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Response and responsibility

We must try to understand the mind-set of our children and the specific “melody” which enters their hearts, minds and souls.

Red Sea A Happy Passover Haggadah
Photo by: Monicka Clio Rafaeli
My favorite part of the Seder is the “Four children,” both their questions and the answers that they are given. This passage reminds us that each of our children is unique, that their questions must be encouraged and taken seriously and our answers must be tailored to the personality of the questioner. We dare not meet the next generation with pat answers. We must try to understand the mind-set of our children and the specific “melody” which enters their hearts, minds and souls.

With this in mind, let us study the paragraph relating to the wicked child. “The wicked child, what does he say? ‘What is this service to you?’” Objectively, this is probably the best question of the four – as Rabbi Naftali Zvi Yehuda Berlin, famed head of the Volozhin Yeshiva, says in his commentary on the Haggada. Is it not legitimate for our children to ask us what meaning ritual has for us and why we are so anxious to observe it? In the biblical text (Exodus 12), there is no particular appellation given to this questioner, so why does the author of the Haggada brand this questioner wicked? Perhaps you will respond, as does the continuation of the very paragraph we are discussing: “By saying, ‘What is this service to you’ he implies, ‘to you, but not to him’ and by excluding himself from the people of Israel, he is denying a basic principle of our faith.”

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The “wise child” of the Haggada, however, uses identical words: “What are the testimonies, statutes and laws which the Lord our God has commanded you?” The so-called “wise son” is also excluding himself, but he is not criticized by the author of the Haggada.

Why not? In the Bible, each of the questions is prefaced with the words, “when your child will ask you” – with the exception of the words ascribed to the wicked child.

In that case, the verse reads, “When your children shall say to you ‘what is this service to you?’” (Ex. 12:26). In other words, the wise child asks, whereas the wicked child proclaims.

How then does the author of the Haggada suggest that we respond to this child? “Hak’hey his sharp teeth.” The Hebrew word hak’hey means to soften the sharp tip of a sword or any iron implement with heat emanating from fire (see Ecclesiastes 10:10).

This strange word hak’hey implies breaking down negative and sharp cynicism with warm parental love.

The child feels disconnected from the Passover family ritual and he is attempting to distance himself from it; therefore his parents must use their bonds of love to bring him back into his Jewish family.

There is an alternative way of understanding this difficult phrase. A number of our prophets speak of the Jewish complaint within exile, “The fathers ate sour, unripe grapes, but the teeth of the children are set on edge” (tik’hena, Jeremiah 31:28). This metaphor refers to the fact that when people eat something sour, their teeth feel “edgy”; in other words, the children are suffering for the sins of their parents.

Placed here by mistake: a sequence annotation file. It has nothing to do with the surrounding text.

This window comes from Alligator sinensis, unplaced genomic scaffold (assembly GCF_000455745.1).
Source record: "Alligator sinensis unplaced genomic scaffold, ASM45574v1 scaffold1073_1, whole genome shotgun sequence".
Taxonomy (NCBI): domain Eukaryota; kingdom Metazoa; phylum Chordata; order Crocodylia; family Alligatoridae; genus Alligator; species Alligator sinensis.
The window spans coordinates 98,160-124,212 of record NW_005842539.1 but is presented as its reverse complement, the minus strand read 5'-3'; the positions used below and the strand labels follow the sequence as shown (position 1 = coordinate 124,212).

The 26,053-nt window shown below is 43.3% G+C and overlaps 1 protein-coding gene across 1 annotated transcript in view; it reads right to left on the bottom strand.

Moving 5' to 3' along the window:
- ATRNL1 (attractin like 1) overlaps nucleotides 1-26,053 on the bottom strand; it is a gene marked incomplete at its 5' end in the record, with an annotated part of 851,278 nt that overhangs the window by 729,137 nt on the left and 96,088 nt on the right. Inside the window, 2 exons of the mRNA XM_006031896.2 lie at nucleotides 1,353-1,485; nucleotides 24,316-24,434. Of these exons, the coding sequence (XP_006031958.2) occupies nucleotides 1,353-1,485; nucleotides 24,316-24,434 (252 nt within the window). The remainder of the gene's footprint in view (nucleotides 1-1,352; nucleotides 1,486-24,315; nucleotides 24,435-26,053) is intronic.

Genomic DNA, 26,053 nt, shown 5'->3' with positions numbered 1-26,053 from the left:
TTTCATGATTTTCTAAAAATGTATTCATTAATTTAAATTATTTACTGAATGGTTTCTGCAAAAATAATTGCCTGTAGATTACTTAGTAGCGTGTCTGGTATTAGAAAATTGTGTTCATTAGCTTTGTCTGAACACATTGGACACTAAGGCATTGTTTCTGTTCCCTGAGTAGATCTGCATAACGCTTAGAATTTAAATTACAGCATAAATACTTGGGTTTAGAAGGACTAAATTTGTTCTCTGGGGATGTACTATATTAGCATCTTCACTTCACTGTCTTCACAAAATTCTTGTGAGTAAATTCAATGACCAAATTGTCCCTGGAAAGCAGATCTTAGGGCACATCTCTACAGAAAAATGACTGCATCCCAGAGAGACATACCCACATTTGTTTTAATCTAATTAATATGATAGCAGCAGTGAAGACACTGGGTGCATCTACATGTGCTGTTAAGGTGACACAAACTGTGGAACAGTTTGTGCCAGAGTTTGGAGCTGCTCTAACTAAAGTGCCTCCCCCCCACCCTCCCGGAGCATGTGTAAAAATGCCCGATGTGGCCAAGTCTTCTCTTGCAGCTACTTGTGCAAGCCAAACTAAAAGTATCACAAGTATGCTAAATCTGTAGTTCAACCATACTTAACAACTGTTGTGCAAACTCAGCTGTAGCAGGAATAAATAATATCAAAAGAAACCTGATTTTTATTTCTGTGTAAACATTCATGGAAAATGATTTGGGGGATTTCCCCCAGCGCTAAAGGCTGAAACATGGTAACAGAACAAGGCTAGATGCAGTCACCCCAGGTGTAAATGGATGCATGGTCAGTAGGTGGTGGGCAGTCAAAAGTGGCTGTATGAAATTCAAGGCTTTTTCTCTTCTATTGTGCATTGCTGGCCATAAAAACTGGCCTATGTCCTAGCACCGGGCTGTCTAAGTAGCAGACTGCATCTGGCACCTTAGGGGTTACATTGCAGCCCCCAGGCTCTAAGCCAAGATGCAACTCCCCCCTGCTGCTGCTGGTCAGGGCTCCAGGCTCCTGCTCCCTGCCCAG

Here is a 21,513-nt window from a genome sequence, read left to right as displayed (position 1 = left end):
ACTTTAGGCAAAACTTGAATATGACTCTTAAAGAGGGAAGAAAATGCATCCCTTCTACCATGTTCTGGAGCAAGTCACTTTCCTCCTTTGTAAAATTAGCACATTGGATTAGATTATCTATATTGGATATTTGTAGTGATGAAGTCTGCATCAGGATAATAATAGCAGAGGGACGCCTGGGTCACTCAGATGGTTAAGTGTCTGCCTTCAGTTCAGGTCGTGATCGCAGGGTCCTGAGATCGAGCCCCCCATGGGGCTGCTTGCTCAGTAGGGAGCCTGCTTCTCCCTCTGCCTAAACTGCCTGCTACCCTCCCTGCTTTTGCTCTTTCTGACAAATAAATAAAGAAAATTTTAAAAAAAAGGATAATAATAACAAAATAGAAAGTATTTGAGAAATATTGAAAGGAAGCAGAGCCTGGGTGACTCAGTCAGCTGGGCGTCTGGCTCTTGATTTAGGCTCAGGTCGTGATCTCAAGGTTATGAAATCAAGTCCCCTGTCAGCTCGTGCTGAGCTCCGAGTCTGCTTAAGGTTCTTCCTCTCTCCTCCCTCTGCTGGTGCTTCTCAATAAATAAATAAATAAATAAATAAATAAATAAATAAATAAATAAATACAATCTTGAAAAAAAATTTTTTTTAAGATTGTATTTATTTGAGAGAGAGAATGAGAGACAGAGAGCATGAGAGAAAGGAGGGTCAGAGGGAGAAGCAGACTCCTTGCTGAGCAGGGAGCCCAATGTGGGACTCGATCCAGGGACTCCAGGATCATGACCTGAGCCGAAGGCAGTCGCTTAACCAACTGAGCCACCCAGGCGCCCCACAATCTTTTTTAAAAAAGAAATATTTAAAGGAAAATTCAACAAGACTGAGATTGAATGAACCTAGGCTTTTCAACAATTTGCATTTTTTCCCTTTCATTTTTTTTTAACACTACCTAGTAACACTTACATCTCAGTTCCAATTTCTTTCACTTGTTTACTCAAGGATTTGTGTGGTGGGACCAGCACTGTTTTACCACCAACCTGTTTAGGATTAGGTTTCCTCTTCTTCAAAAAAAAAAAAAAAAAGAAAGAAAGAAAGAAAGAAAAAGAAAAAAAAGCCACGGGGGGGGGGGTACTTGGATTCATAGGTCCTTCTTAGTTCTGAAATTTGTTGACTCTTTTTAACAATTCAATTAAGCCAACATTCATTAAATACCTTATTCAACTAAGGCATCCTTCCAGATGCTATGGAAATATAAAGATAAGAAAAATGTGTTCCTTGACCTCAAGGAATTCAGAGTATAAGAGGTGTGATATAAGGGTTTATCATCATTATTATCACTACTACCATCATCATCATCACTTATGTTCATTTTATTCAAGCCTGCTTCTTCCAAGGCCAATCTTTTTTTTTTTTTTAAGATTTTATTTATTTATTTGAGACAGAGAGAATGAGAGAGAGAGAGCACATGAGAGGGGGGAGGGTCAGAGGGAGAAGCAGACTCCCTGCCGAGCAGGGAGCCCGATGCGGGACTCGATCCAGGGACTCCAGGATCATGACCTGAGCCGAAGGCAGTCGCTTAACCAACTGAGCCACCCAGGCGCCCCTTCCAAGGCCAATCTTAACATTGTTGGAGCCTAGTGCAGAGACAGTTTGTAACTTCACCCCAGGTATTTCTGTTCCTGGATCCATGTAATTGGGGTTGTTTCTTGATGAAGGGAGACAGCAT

Perhaps the author of the Haggada is saying to the parents: “You are responsible for the sharpness of your son’s query, for his cynical approach. You have not expressed enough excitement and commitment to your ritual observance. Therefore, you must take responsibility, and find the key that will open your child’s heart, soul and mind.”

Let us now look at the concluding words of this paragraph, “And you shall say to him, ‘Because of this [our commitment to retell the Exodus, the importance of freedom and the significance of our identifying with the enslaved, the underdogs and all “others”] God performed these miracles for me in my going out from Egypt’ – to me, and not to him. Had he been there, he would not have been redeemed.”

There is a very strange transfer of person in this last phrase. “And you shall say to him” means that you, the parent, are speaking to him in the second person.

If that’s the case, we would expect the final phrase to read, “for me, and not for you” rather than “for me and not for him.” Apparently, this child has walked out of the Seder without waiting to listen to the parental response.

Looking at the number of pages left to read before the meal, he decided to meet his friends for pizza. And so the paragraph concludes “Had he been there [in Egypt, and also walked away from the Hebrews], he would not have been redeemed.”

Following Grace after Meals, we open the door for Elijah, ostensibly inviting him in to our Seder. I would suggest that we also open the door to let ourselves out so that we may join Elijah in searching for the son who has walked out on the Seder. Elijah is the herald of the Messiah who will bring the hearts of the children back to the parents and the hearts of the parents towards their children. We are asking him to join with us in returning our errant child to the inclusionary warmth and love of the Passover Seder.

The writer is the founder and chancellor of Ohr Torah Stone Colleges and Graduate Programs and chief rabbi of Efrat.


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